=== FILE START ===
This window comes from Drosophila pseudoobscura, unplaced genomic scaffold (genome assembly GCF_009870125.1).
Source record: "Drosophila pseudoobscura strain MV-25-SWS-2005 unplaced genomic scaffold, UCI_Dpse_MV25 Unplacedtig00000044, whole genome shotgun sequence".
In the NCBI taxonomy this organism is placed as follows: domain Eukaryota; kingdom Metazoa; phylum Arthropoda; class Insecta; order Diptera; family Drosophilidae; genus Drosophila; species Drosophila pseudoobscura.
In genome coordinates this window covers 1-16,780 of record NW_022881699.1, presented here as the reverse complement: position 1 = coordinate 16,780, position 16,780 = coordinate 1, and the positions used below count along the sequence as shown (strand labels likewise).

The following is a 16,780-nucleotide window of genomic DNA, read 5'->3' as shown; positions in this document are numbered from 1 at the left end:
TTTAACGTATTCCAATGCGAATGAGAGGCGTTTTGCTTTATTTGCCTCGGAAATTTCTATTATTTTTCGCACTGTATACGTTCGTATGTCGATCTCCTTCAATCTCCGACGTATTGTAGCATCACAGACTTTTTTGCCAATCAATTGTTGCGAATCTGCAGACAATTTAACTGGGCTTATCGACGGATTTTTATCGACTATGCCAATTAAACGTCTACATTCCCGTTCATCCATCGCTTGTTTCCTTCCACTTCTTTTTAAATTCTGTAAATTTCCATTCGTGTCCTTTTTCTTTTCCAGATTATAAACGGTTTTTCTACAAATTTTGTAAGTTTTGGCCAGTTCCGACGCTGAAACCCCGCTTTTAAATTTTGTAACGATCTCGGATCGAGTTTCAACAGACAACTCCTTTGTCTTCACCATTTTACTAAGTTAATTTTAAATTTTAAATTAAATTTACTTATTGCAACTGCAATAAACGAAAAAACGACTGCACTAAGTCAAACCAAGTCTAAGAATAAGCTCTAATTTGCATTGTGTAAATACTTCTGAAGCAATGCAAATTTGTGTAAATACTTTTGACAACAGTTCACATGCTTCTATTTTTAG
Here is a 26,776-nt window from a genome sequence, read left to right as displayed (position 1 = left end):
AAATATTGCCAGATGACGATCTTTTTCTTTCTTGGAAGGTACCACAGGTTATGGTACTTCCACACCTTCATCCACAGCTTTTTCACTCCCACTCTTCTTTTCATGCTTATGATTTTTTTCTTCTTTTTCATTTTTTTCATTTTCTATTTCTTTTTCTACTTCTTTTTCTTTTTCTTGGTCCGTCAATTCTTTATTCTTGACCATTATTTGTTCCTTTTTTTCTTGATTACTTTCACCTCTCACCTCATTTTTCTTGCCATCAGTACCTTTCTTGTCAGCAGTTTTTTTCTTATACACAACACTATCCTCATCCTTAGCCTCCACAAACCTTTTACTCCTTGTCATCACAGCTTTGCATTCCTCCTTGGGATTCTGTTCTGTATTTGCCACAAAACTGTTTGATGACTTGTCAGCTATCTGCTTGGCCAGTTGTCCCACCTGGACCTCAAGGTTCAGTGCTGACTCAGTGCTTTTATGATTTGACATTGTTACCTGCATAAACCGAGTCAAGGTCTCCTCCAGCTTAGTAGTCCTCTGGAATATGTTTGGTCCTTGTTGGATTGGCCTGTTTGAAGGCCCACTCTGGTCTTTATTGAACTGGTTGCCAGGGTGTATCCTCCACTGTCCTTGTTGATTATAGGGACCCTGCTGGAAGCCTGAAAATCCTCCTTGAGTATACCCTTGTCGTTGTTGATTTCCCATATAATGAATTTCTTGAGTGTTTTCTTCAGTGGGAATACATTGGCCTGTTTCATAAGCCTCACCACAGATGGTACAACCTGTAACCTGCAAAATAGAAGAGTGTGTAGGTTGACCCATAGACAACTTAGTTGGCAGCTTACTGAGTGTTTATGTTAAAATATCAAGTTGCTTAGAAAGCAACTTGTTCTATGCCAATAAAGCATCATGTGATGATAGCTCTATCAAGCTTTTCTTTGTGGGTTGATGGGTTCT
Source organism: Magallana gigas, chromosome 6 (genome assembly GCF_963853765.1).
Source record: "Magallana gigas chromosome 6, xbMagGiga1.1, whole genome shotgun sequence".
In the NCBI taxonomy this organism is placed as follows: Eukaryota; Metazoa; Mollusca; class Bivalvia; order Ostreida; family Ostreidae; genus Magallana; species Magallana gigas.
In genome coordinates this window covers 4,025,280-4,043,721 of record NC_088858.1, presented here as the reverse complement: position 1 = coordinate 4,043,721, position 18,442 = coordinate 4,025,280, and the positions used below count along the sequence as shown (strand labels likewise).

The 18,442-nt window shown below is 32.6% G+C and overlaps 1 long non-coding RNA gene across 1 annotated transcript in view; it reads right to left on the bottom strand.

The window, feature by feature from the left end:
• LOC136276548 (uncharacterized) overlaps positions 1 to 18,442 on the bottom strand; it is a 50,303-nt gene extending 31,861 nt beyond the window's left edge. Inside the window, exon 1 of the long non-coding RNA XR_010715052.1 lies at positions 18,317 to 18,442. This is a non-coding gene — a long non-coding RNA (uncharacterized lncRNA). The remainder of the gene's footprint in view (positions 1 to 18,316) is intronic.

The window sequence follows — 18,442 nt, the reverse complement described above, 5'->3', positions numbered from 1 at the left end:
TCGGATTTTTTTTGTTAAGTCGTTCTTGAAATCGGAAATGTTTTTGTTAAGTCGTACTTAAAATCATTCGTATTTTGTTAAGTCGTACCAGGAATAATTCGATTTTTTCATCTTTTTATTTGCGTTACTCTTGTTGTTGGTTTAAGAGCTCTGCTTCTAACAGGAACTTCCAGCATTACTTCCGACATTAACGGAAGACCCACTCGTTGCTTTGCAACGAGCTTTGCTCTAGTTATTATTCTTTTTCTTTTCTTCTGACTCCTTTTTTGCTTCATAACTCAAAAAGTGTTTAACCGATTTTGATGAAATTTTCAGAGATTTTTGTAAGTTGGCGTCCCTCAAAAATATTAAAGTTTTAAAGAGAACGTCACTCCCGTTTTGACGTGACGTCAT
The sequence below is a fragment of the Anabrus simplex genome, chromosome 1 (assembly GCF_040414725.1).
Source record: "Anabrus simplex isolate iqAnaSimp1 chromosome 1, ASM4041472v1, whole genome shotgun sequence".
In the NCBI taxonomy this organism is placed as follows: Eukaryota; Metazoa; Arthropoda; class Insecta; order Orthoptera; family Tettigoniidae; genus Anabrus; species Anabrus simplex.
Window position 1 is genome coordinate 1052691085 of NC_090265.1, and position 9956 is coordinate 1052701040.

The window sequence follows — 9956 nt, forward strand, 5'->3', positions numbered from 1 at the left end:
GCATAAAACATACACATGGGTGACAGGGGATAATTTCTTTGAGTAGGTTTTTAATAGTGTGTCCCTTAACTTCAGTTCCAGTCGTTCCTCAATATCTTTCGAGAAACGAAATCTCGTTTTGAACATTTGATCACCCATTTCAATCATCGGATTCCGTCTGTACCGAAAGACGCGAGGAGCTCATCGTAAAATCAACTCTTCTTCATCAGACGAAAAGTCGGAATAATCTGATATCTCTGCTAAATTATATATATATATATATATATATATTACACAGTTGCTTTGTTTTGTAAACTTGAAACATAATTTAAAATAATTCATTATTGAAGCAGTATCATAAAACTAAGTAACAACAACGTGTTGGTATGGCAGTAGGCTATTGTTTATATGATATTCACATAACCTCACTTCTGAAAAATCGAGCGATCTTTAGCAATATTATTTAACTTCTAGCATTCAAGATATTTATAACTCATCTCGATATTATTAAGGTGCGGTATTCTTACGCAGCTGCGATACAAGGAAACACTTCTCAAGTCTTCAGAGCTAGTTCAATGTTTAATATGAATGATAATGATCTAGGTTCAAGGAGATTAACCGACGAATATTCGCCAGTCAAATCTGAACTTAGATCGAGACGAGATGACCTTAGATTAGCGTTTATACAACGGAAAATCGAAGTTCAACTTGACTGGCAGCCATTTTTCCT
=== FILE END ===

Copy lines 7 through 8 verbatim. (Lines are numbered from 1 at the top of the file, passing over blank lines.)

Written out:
Here is a 26,776-nt window from a genome sequence, read left to right as displayed (position 1 = left end):
AAATATTGCCAGATGACGATCTTTTTCTTTCTTGGAAGGTACCACAGGTTATGGTACTTCCACACCTTCATCCACAGCTTTTTCACTCCCACTCTTCTTTTCATGCTTATGATTTTTTTCTTCTTTTTCATTTTTTTCATTTTCTATTTCTTTTTCTACTTCTTTTTCTTTTTCTTGGTCCGTCAATTCTTTATTCTTGACCATTATTTGTTCCTTTTTTTCTTGATTACTTTCACCTCTCACCTCATTTTTCTTGCCATCAGTACCTTTCTTGTCAGCAGTTTTTTTCTTATACACAACACTATCCTCATCCTTAGCCTCCACAAACCTTTTACTCCTTGTCATCACAGCTTTGCATTCCTCCTTGGGATTCTGTTCTGTATTTGCCACAAAACTGTTTGATGACTTGTCAGCTATCTGCTTGGCCAGTTGTCCCACCTGGACCTCAAGGTTCAGTGCTGACTCAGTGCTTTTATGATTTGACATTGTTACCTGCATAAACCGAGTCAAGGTCTCCTCCAGCTTAGTAGTCCTCTGGAATATGTTTGGTCCTTGTTGGATTGGCCTGTTTGAAGGCCCACTCTGGTCTTTATTGAACTGGTTGCCAGGGTGTATCCTCCACTGTCCTTGTTGATTATAGGGACCCTGCTGGAAGCCTGAAAATCCTCCTTGAGTATACCCTTGTCGTTGTTGATTTCCCATATAATGAATTTCTTGAGTGTTTTCTTCAGTGGGAATACATTGGCCTGTTTCATAAGCCTCACCACAGATGGTACAACCTGTAACCTGCAAAATAGAAGAGTGTGTAGGTTGACCCATAGACAACTTAGTTGGCAGCTTACTGAGTGTTTATGTTAAAATATCAAGTTGCTTAGAAAGCAACTTGTTCTATGCCAATAAAGCATCATGTGATGATAGCTCTATCAAGCTTTTCTTTGTGGGTTGATGGGTTCT